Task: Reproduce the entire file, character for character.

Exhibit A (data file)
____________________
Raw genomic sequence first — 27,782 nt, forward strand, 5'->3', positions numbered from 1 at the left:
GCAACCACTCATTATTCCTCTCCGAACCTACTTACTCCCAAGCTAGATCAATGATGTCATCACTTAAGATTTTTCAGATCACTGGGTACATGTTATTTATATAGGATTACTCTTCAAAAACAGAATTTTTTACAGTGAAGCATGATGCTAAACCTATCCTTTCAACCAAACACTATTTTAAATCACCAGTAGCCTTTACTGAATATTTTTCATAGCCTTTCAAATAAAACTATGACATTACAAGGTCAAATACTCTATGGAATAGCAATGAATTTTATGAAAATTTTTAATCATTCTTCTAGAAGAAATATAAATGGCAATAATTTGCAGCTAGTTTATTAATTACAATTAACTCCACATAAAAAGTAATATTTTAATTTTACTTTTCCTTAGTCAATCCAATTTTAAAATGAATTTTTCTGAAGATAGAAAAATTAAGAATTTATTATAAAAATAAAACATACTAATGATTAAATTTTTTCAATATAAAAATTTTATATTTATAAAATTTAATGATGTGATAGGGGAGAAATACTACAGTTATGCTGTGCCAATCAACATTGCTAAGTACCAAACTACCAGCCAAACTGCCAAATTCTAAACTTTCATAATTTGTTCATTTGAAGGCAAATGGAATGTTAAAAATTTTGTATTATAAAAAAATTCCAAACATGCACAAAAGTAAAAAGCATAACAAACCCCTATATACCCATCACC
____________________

Raw genomic sequence first — 27,782 nt, forward strand, 5'->3', positions numbered from 1 at the left:
GCAACCACTCATTATTCCTCTCCGAACCTACTTACTCCCAAGCTAGATCAATGATGTCATCACTTAAGATTTTTCAGATCACTGGGTACATGTTATTTATATAGGATTACTCTTCAAAAACAGAATTTTTTACAGTGAAGCATGATGCTAAACCTATCCTTTCAACCAAACACTATTTTAAATCACCAGTAGCCTTTACTGAATATTTTTCATAGCCTTTCAAATAAAACTATGACATTACAAGGTCAAATACTCTATGGAATAGCAATGAATTTTATGAAAATTTTTAATCATTCTTCTAGAAGAAATATAAATGGCAATAATTTGCAGCTAGTTTATTAATTACAATTAACTCCACATAAAAAGTAATATTTTAATTTTACTTTTCCTTAGTCAATCCAATTTTAAAATGAATTTTTCTGAAGATAGAAAAATTAAGAATTTATTATAAAAATAAAACATACTAATGATTAAATTTTTTCAATATAAAAATTTTATATTTATAAAATTTAATGATGTGATAGGGGAGAAATACTACAGTTATGCTGTGCCAATCAACATTGCTAAGTACCAAACTACCAGCCAAACTGCCAAATTCTAAACTTTCATAATTTGTTCATTTGAAGGCAAATGGAATGTTAAAAATTTTGTATTATAAAAAAATTCCAAACATGCACAAAAGTAAAAAGCATAACAAACCCCTATATACCCATCACC